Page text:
A PRIVATE equity firm which backed Hurricane Energy’s pioneering West of Shetland oil exploration drive has crystallised a multi-million gain on its investment in the company after helping stoke hopes of a boom in the area.
Kerogen Capital has netted £51 million after selling around one-quarter of its shares in Hurricane, a former minnow which has shot to prominence on the back of its success off Shetland.
The sale comes weeks after Hurricane started production from the giant Lancaster oil field development off Shetland that is reckoned to contain more than 500 million barrels oil.
Kerogen has been rewarded for making the decision to back Hurricane’s work on Lancaster at a time when many firms were slashing investment in the North Sea.
Surrey-based Hurricane won backing from Kerogen for its exploration work on Lancaster in 2016 as the industry was battered by the fallout from the crude price plunge.
Kerogen has seen the paper value of its investment rocket since then.
The company sold shares on Tuesday at 46.5p.
It acquired its first holding in Hurricane at 15p per share.
Kerogen is thought to have invested around £88m in Hurricane.
The company retains a 16 per cent stake in Hurricane. This is worth around £150m based on the closing price of Hurricane shares yesterday.
Hurricane said Kerogen had signalled its continued support for the company by remaining a major shareholder, with a representative on the company’s board.
Kerogen’s support has helped Hurricane chief executive Robert Trice put a new geological area on the map for the industry at Hurricane.
The company’s success has encouraged other firms to invest in the West of Shetland area. Some sector watchers hope finds off Shetland could support a new generation of North Sea activity.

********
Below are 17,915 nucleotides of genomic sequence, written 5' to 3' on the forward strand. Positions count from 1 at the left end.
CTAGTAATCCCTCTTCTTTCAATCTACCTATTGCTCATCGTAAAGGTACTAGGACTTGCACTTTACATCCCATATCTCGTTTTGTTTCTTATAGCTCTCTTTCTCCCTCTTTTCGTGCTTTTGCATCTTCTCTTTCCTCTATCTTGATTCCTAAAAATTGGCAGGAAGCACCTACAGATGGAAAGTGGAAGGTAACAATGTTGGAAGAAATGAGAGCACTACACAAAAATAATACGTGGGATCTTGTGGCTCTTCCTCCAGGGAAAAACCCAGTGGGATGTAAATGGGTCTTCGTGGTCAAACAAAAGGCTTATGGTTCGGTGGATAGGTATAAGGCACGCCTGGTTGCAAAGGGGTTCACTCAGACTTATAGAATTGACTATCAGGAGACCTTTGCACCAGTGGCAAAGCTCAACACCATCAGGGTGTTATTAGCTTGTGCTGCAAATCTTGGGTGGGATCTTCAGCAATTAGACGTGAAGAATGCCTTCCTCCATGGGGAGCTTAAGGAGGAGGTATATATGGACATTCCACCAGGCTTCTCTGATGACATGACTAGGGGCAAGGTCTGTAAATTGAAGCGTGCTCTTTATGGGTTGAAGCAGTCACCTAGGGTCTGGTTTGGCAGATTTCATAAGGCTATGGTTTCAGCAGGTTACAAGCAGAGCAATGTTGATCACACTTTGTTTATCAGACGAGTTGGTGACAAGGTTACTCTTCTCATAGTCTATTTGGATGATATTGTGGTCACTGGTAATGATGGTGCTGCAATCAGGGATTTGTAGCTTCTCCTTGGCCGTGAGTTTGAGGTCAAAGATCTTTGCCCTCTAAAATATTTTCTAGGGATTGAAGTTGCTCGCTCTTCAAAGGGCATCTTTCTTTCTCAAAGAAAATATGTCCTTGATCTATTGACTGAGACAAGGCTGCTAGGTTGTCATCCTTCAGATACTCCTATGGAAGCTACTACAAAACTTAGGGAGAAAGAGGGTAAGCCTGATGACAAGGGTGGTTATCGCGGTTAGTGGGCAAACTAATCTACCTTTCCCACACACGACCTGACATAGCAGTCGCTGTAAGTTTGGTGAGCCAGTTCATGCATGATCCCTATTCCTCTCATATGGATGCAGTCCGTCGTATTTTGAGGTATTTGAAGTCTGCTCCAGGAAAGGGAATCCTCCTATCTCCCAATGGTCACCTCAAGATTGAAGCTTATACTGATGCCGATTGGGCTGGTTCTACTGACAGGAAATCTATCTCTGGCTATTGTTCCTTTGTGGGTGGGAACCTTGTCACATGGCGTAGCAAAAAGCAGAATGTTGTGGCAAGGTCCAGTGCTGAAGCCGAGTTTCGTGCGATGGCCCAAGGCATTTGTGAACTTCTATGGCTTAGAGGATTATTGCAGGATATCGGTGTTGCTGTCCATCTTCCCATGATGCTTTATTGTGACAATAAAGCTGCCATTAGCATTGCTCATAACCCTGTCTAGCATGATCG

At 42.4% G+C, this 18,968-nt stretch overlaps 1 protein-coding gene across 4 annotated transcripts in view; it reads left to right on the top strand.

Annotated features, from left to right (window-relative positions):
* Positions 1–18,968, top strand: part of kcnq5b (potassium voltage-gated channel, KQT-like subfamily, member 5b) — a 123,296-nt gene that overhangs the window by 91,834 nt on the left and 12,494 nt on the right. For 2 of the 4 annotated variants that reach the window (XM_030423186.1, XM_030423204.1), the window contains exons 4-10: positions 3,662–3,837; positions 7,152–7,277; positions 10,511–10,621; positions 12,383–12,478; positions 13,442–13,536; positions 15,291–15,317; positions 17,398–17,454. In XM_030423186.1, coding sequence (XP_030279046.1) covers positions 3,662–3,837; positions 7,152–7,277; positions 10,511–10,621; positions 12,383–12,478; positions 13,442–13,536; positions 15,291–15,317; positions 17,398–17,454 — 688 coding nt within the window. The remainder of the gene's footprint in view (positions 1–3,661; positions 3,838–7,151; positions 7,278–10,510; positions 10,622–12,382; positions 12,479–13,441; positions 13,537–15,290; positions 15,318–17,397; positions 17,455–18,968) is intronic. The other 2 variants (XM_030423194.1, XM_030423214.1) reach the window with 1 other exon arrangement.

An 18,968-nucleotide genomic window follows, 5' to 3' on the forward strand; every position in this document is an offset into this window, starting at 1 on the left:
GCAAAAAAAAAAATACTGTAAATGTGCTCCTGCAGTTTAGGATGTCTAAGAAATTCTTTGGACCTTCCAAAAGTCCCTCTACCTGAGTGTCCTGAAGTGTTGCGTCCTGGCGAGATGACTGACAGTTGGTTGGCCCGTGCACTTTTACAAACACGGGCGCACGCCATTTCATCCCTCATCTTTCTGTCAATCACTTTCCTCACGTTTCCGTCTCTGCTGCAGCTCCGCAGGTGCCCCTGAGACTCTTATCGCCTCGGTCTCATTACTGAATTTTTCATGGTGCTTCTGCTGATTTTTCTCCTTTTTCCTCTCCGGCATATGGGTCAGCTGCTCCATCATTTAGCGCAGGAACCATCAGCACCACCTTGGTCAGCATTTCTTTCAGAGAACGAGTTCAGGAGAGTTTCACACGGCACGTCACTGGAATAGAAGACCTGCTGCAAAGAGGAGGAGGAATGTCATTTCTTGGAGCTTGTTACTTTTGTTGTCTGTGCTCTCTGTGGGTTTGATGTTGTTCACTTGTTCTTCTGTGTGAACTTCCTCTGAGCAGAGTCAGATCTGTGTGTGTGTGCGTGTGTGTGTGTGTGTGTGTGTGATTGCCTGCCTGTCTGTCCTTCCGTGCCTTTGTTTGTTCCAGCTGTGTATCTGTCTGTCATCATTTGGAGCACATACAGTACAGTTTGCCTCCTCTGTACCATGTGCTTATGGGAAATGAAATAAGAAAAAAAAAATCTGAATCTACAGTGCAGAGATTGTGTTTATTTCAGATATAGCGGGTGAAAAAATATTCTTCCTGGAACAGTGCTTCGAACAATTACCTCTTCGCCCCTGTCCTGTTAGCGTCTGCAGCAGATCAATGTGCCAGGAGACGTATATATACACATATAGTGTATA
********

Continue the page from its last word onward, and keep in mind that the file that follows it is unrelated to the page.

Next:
Spirit, which is part-owned by Centrica, agreed to fund a $180 million drilling campaign on another find made by Hurricane and a prospect.
Last year oil and gas consultancy Wood Mackenzie said: “All eyes are on West of Shetland.”
Other investment businesses will be hoping to match the success of Kerogen.
A range of private equity players have placed big bets on the North Sea in recent years reflecting their belief that the shake-up triggered by the crude price plunge had created attractive investment opportunities.
The resulting slump led to falls in the prices of assets and the cost of services such as rig hire.
Chrysaor Energy bought big North Sea portfolios from Shell and ConocoPhillips in multi-billion deals after winning support from private equity firms.
The Neptune Energy business led by former Centrica boss Sam Laidlaw has established a big North Sea position through acquisitions with private equity backing.
Kerogen has followed a riskier strategy by backing smaller firms with relatively high exposure to exploration and development work, rather than helping firms buy big production operations.
It has also invested in Zennor Petroleum, which plans to develop the Finlaggan field discovered by ConocoPhillips in 2005.
Hurricane at a weighted average price of around 20.6p per share.
Hurricane Energy shares closed down 3.5p at 47p yesterday.
That left the firm with a stock market capitalisation of £935m.
The Brent crude price fell 3% on Tuesday after President Trump said “a lot of progress” had been made in America’s stand-off with Iran. Brent crude sold for $64.23 per barrel, down 12 cents, yesterday afternoon.
It sold for $75/bbl in April.
Source: The Herald